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What Does China Want?

China Announces Troop Cuts at WWII Parade
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China staged a massive military parade to commemorate victory over Japan in World War II.

What Does China Want?
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Chinese President Xi Jinping has announced plans to cut his country’s military force by 300,000 troops. The announcement came on Thursday during a huge military parade marking the 70th anniversary of the end of World War II. Mr. Xi welcomed about 30 world leaders to the event in Beijing. But Russia was the only other ally from the war to send its leader.

Some observers say the size of the parade raised concerns about China’s military goals. It stretched through Tiananmen Square and the center of Beijing. It was the biggest evidence yet of China’s military strength.

New weapons, tanks and aircraft were shown to the public for the first time. The weapons included the Dongfend-21D anti-ship ballistic missile. State media call the missile the “carrier killer” because of its reported ability to attack aircraft carrier strike groups.

Yet Chinese officials said the aim of the parade was more about remembering history and working for peace. President Xi spoke at the event.

He said, “Prejudice and discrimination, hatred and war can only cause disaster and pain. Mutual respect and building relationships with each other on equal terms, peaceful development and joint prosperity are the only ways this can be done in the world.”

The Chinese leader promised to reduce the number of soldiers in the army to two million. Observers consider the reduction a part of the military’s efforts to modernize.

The parade was both a reminder of China’s past suffering and a celebration of its recent progress. Yet the military nature of the event raised questions about China’s rise and the role it seeks to play in the world.

Military power on parade

Kerry Brown directs the China Studies Center at the University of Sydney. He says the parade sent somewhat conflicting messages. He says it showed the Chinese people that the government is strong and is defending the country’s interests. In addition, he says, China was telling the rest of the world not to worry about China as a threat.

“What he’s (Xi) saying is to his own people and to the rest of the world, China is now strong enough not to be pushed around. But he’s not saying China is now ready to start pushing the rest of the world around.”

China has not fought in any military conflict since 1979. For that reason, it has no battlefield experience using the equipment seen at the parade.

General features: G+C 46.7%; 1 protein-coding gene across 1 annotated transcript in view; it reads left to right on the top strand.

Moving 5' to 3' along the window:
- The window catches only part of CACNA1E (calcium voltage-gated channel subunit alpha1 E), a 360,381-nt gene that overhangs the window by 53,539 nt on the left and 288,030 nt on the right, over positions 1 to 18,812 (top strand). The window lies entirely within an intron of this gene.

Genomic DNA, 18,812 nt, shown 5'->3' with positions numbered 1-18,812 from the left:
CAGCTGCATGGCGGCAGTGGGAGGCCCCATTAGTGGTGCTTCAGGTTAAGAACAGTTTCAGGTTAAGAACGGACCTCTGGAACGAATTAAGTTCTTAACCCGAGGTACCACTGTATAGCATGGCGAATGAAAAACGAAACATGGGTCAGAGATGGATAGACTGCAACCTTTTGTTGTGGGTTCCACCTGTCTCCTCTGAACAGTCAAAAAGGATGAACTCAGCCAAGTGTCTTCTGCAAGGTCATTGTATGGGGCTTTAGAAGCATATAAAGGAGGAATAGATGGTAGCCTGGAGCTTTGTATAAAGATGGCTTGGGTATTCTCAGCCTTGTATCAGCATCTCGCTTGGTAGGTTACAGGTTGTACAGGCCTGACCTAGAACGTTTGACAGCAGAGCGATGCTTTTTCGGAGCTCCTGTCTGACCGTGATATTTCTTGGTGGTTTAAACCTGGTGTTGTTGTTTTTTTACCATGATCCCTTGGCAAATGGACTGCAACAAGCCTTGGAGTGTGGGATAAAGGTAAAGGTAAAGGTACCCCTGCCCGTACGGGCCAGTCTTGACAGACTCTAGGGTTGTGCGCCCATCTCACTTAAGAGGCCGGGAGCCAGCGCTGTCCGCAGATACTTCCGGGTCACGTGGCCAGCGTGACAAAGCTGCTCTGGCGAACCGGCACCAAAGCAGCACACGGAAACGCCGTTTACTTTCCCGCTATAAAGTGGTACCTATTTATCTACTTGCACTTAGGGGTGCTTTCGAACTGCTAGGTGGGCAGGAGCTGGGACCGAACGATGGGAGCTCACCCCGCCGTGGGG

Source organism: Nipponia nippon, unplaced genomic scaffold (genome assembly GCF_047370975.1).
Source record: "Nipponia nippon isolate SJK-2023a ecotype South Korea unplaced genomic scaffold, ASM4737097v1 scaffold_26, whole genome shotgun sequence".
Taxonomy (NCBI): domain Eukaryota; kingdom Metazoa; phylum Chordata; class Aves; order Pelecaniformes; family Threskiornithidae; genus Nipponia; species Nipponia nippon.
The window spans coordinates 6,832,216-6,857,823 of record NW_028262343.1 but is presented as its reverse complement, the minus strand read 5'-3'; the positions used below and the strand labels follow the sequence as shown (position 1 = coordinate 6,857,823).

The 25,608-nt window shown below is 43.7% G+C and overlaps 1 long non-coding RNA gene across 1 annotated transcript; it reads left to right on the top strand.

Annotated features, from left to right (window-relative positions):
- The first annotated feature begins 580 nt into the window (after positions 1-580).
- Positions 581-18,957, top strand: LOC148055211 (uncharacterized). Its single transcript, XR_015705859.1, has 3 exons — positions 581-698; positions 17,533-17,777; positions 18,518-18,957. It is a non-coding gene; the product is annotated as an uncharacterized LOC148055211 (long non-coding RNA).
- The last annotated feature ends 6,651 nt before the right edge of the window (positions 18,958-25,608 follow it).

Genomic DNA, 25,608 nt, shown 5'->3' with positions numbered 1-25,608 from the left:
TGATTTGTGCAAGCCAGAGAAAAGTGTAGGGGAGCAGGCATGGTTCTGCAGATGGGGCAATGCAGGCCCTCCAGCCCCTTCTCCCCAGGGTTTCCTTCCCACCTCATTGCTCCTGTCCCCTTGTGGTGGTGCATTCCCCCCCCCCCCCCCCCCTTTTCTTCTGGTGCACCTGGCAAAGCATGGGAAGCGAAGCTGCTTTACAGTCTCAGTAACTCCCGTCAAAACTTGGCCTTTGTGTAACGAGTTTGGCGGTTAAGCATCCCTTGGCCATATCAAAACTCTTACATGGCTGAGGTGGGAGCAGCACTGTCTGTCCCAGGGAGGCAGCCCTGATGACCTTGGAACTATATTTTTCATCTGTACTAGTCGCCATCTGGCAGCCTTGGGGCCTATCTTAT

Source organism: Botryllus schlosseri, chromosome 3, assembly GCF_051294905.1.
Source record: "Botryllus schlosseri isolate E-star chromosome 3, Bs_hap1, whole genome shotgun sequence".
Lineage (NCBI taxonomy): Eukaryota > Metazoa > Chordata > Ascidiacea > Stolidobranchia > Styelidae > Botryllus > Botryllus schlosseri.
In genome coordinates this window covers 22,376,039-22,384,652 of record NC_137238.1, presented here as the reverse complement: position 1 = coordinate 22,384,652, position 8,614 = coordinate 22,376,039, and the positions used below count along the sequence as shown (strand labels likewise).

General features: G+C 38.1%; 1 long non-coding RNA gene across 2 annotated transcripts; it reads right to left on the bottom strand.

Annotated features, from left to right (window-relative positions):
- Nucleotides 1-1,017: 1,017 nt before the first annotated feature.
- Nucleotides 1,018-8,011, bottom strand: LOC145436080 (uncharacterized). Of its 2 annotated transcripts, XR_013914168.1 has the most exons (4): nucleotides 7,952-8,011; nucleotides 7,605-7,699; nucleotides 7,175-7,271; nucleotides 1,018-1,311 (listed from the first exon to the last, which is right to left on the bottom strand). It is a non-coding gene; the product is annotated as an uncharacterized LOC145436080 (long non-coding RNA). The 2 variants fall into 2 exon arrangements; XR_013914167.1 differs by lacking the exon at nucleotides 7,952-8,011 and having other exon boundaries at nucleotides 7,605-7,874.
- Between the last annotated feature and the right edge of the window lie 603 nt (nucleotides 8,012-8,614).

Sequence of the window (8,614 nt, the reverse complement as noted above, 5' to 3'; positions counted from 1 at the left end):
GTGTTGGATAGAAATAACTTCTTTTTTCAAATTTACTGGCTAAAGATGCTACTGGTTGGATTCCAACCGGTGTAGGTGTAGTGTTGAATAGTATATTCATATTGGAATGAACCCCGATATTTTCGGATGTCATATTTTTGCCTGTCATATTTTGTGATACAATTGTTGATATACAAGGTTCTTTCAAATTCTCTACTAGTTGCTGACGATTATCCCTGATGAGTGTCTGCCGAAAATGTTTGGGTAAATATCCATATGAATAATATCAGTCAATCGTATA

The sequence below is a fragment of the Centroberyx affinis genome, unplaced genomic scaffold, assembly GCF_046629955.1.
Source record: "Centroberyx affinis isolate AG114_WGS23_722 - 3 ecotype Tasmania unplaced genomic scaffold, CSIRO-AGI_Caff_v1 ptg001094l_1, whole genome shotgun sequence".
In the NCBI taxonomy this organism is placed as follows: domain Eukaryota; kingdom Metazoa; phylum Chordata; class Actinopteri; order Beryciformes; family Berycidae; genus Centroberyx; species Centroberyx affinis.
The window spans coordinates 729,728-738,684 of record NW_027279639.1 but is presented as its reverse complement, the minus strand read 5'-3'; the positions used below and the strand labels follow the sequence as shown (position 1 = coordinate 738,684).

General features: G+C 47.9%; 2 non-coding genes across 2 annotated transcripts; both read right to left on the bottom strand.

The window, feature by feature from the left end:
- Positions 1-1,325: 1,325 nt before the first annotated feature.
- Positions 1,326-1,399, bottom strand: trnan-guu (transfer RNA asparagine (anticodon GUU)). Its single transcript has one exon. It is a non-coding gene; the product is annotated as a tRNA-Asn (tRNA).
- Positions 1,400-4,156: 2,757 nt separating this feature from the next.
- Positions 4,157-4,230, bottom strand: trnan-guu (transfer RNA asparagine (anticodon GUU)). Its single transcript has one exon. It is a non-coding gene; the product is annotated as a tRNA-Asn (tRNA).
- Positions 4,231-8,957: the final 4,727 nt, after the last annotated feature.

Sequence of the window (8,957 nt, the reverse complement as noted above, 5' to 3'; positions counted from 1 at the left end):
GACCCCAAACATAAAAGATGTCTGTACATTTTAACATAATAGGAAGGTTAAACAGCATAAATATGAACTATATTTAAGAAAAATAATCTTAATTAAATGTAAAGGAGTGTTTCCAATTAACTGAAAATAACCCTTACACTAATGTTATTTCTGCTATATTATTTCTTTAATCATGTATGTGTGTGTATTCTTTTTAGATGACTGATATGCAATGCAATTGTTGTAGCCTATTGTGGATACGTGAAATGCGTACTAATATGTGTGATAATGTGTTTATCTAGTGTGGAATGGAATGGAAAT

Michael Raska is with the Institute of Defense and Strategic Studies in Singapore. He thinks the reduction in forces is a sign that China’s president is launching military reforms.

“He (Mr. Xi) wants a smaller and smarter military,” Mr. Raska says. “Weapons are (just) so much shining steel unless they can be used effectively. China needs to improve the (computer) software side of things.”

Arms race

Chinese leaders have been attempting to re-direct the military from its traditional role of defending the mainland to strengthening China’s naval forces.

Some observers, however, felt the parade could provide fuel to what they consider an arms race. They note that China has sought to resolve what it says are its territorial claims in the South China Sea and East China Sea.

Dipankar Banerjee works with the Institute of Peace and Conflict Studies in New Delhi. He believes that “China’s number one aim is to threaten Japan.” On Thursday, Japan’s chief cabinet secretary reacted to the military parade by calling for all sides to look forward.

Territorial disputes

China’s tensions are not only with Japan. Recent Chinese actions have increased tensions with other countries. China and Russia held joint military exercises last month in the Sea of Japan. This week, United States officials reported that five Chinese Navy ships were seen in international waters in the Bering Sea, near the coast of Alaska.

The Pew Research Center asked people across Asia what they thought of China. It found that 57 percent of those questioned have a good or favorable opinion of China. But those in neighboring countries had sharply different ideas.

Nine percent of Japanese, for example, had a favorable opinion. In Vietnam, the rate was 19 percent. Respondents from six of the nine countries near China expressed concerns about territorial disputes.

I’m Christopher Jones-Cruise.

VOA Correspondent Bill Ide reported this story. George Grow adapted it for VOA Learning English. Mario Ritter was the editor.


Words in The News

aircraft – n. airplanes and/or helicopters

prejudice – n. opinions or ideas that are not based on fact or reason

mutual – adj. held in common by two or more sides

prosperity – n. the state of being successful, usually by earning a lot of money

reminder – n. the cause of making someone remember something

role – n. the part played by an actor; the part that someone has in a group

software – n. programs operating on a computer

favorable – adj. showing or expressing approval